When chattels left on the property by a former tenant interfere with the landlord's use of the property, the landlord is entitled to recover the cost of removal.
The tenant vacated the premises that he leased from the landlord. The tenant's subtenant expressed an interest in remaining at the premises, and he was allowed to remain on the premises and to negotiate a sublease with the new prime tenant. The landlord then sued the tenant to collect holdover rent, based on the tenant's alleged incomplete vacation of the premises and the subtenant's failure to vacate. The trial court found for the landlord, ruling that the fact that the tenant failed to remove articles of personal property interfered with the landlord's use of the property to an extent sufficient to transform the tenant into a holdover tenant.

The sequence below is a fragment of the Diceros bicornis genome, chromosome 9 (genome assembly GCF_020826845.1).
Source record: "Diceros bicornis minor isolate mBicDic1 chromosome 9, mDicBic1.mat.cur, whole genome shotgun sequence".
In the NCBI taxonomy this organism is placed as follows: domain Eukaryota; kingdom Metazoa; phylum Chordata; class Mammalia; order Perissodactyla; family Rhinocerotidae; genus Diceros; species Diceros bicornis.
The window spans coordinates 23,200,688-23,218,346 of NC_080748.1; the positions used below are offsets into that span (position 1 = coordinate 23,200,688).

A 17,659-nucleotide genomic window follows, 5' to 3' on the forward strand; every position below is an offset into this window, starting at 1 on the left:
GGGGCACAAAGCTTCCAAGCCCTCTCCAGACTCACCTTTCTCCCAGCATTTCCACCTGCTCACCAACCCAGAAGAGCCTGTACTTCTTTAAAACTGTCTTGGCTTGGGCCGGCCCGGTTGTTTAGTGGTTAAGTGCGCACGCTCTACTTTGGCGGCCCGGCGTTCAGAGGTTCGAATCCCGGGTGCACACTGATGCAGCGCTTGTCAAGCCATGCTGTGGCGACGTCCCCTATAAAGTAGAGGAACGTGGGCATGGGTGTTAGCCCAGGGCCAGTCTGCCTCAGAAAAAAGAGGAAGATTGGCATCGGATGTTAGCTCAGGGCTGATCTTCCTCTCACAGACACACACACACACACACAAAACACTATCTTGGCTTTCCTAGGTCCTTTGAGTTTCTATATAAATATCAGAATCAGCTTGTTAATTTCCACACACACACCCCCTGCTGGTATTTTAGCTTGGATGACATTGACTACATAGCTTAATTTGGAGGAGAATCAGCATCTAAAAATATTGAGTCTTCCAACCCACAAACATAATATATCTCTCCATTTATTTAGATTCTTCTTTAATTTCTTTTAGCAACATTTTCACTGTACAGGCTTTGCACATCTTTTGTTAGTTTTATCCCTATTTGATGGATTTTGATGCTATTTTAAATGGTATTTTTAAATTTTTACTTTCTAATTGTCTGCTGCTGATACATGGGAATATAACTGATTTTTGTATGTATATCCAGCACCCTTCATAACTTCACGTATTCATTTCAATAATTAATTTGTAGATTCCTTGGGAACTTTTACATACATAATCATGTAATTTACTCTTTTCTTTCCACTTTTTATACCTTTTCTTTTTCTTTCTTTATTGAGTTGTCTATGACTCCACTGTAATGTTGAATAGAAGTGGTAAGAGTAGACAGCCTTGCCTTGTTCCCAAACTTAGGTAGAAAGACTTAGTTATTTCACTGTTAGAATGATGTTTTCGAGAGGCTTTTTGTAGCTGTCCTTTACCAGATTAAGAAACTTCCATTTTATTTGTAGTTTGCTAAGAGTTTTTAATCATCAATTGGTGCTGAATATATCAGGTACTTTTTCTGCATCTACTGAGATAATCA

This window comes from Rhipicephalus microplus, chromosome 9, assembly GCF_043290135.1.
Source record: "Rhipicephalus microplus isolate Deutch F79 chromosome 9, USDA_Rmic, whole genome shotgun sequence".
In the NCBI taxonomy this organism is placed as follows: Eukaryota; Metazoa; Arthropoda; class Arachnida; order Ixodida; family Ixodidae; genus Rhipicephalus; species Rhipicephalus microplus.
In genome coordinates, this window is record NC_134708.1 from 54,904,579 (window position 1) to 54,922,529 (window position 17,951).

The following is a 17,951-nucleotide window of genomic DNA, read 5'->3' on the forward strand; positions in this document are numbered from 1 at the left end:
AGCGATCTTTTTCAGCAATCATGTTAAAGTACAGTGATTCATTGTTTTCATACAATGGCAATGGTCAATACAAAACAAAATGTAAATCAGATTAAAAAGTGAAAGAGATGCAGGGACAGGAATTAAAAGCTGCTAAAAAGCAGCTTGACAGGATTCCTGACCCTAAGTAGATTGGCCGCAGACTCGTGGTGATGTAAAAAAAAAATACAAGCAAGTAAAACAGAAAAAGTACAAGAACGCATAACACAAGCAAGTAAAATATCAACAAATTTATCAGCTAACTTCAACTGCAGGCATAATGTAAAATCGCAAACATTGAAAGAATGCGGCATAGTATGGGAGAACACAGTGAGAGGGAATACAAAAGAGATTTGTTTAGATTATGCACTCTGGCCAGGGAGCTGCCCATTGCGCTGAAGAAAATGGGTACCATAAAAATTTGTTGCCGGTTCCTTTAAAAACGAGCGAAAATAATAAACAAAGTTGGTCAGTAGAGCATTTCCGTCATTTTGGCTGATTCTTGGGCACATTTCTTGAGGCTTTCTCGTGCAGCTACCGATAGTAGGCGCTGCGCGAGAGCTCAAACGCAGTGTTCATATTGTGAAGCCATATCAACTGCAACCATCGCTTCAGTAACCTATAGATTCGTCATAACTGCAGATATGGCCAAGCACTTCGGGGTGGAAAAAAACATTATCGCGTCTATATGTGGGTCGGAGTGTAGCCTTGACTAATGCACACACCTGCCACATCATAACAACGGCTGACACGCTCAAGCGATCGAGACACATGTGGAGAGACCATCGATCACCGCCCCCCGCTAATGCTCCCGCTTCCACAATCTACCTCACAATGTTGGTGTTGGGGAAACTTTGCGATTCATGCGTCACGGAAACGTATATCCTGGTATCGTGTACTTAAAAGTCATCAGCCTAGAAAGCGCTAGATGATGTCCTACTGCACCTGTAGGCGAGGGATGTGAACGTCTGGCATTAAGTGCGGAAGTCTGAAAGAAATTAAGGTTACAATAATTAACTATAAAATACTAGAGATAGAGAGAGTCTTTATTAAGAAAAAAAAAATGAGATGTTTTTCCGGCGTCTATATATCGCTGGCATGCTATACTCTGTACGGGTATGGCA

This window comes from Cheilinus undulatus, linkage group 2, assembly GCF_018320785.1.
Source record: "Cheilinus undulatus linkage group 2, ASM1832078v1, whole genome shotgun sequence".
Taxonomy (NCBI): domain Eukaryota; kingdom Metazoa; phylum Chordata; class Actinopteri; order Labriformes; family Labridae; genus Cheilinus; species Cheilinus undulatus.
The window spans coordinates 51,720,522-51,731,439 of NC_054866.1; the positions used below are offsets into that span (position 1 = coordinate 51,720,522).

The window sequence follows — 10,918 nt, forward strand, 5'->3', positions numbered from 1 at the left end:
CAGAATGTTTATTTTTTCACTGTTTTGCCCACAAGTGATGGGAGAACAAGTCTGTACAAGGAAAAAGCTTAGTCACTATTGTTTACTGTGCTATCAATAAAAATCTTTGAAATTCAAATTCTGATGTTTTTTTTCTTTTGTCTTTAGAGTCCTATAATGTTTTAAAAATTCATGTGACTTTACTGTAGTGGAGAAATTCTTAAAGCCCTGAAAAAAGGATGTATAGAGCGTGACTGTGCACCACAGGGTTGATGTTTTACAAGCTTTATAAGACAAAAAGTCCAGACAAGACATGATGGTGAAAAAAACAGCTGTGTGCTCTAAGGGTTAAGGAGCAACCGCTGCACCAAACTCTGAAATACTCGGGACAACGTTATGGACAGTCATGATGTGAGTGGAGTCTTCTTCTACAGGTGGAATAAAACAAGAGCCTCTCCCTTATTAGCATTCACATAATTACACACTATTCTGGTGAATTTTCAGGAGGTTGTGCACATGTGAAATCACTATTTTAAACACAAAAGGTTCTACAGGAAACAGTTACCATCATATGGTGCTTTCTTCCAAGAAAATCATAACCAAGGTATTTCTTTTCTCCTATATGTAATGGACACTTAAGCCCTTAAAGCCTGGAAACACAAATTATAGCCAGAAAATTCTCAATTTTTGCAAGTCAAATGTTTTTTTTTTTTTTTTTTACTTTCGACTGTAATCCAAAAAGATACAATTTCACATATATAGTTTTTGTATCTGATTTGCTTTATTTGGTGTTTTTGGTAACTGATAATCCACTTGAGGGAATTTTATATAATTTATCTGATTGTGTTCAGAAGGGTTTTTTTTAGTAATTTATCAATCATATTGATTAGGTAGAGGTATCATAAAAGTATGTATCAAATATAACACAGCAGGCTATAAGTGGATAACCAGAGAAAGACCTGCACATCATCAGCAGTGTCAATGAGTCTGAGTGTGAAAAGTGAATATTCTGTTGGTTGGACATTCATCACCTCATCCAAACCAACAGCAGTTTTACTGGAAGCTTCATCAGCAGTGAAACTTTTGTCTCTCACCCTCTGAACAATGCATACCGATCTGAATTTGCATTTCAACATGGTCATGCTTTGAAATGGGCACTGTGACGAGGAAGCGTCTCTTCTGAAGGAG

Was a holdover created when the tenant left some articles of personal property on the leased premises?
A holdover did not result from the leaving of a small amount of property on the premises without any intention of enjoying possession of the premises. Because the landlord could have easily removed the articles of personal property, the tenant was not a holdover tenant. The tenant was not liable to the landlord for the space occupied by the subtenant, as the landlord's acquiescence in the subtenant's remaining on the premises divested the tenant of any responsibility to pay rent for this space.